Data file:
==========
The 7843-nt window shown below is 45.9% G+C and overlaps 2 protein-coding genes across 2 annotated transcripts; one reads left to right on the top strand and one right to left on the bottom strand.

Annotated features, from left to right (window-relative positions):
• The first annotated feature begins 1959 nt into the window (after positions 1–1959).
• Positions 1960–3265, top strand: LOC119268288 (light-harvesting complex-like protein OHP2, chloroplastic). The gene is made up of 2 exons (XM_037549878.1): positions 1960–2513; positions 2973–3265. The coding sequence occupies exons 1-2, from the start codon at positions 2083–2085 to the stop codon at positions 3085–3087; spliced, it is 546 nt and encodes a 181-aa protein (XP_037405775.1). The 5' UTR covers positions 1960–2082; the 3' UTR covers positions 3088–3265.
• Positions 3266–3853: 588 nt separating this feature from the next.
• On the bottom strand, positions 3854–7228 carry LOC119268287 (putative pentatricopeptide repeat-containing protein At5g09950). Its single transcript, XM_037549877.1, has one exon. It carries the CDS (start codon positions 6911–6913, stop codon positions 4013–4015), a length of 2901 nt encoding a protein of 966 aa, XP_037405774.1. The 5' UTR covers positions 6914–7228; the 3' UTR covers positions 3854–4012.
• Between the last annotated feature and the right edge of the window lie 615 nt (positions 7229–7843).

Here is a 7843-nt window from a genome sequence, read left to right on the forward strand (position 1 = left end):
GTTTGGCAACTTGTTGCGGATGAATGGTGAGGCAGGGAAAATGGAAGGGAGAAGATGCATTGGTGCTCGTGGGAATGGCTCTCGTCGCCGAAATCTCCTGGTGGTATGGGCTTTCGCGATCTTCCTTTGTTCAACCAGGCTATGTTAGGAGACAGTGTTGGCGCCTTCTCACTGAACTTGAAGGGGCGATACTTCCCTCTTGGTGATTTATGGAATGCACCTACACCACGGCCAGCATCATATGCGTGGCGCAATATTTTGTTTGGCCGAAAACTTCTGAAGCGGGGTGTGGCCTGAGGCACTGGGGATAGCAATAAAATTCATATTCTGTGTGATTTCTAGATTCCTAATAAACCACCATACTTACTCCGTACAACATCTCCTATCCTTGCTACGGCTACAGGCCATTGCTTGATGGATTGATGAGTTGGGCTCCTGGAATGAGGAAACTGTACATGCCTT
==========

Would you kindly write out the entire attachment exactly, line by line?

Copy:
The 7843-nt window shown below is 45.9% G+C and overlaps 2 protein-coding genes across 2 annotated transcripts; one reads left to right on the top strand and one right to left on the bottom strand.

Annotated features, from left to right (window-relative positions):
• The first annotated feature begins 1959 nt into the window (after positions 1–1959).
• Positions 1960–3265, top strand: LOC119268288 (light-harvesting complex-like protein OHP2, chloroplastic). The gene is made up of 2 exons (XM_037549878.1): positions 1960–2513; positions 2973–3265. The coding sequence occupies exons 1-2, from the start codon at positions 2083–2085 to the stop codon at positions 3085–3087; spliced, it is 546 nt and encodes a 181-aa protein (XP_037405775.1). The 5' UTR covers positions 1960–2082; the 3' UTR covers positions 3088–3265.
• Positions 3266–3853: 588 nt separating this feature from the next.
• On the bottom strand, positions 3854–7228 carry LOC119268287 (putative pentatricopeptide repeat-containing protein At5g09950). Its single transcript, XM_037549877.1, has one exon. It carries the CDS (start codon positions 6911–6913, stop codon positions 4013–4015), a length of 2901 nt encoding a protein of 966 aa, XP_037405774.1. The 5' UTR covers positions 6914–7228; the 3' UTR covers positions 3854–4012.
• Between the last annotated feature and the right edge of the window lie 615 nt (positions 7229–7843).

Here is a 7843-nt window from a genome sequence, read left to right on the forward strand (position 1 = left end):
GTTTGGCAACTTGTTGCGGATGAATGGTGAGGCAGGGAAAATGGAAGGGAGAAGATGCATTGGTGCTCGTGGGAATGGCTCTCGTCGCCGAAATCTCCTGGTGGTATGGGCTTTCGCGATCTTCCTTTGTTCAACCAGGCTATGTTAGGAGACAGTGTTGGCGCCTTCTCACTGAACTTGAAGGGGCGATACTTCCCTCTTGGTGATTTATGGAATGCACCTACACCACGGCCAGCATCATATGCGTGGCGCAATATTTTGTTTGGCCGAAAACTTCTGAAGCGGGGTGTGGCCTGAGGCACTGGGGATAGCAATAAAATTCATATTCTGTGTGATTTCTAGATTCCTAATAAACCACCATACTTACTCCGTACAACATCTCCTATCCTTGCTACGGCTACAGGCCATTGCTTGATGGATTGATGAGTTGGGCTCCTGGAATGAGGAAACTGTACATGCCTT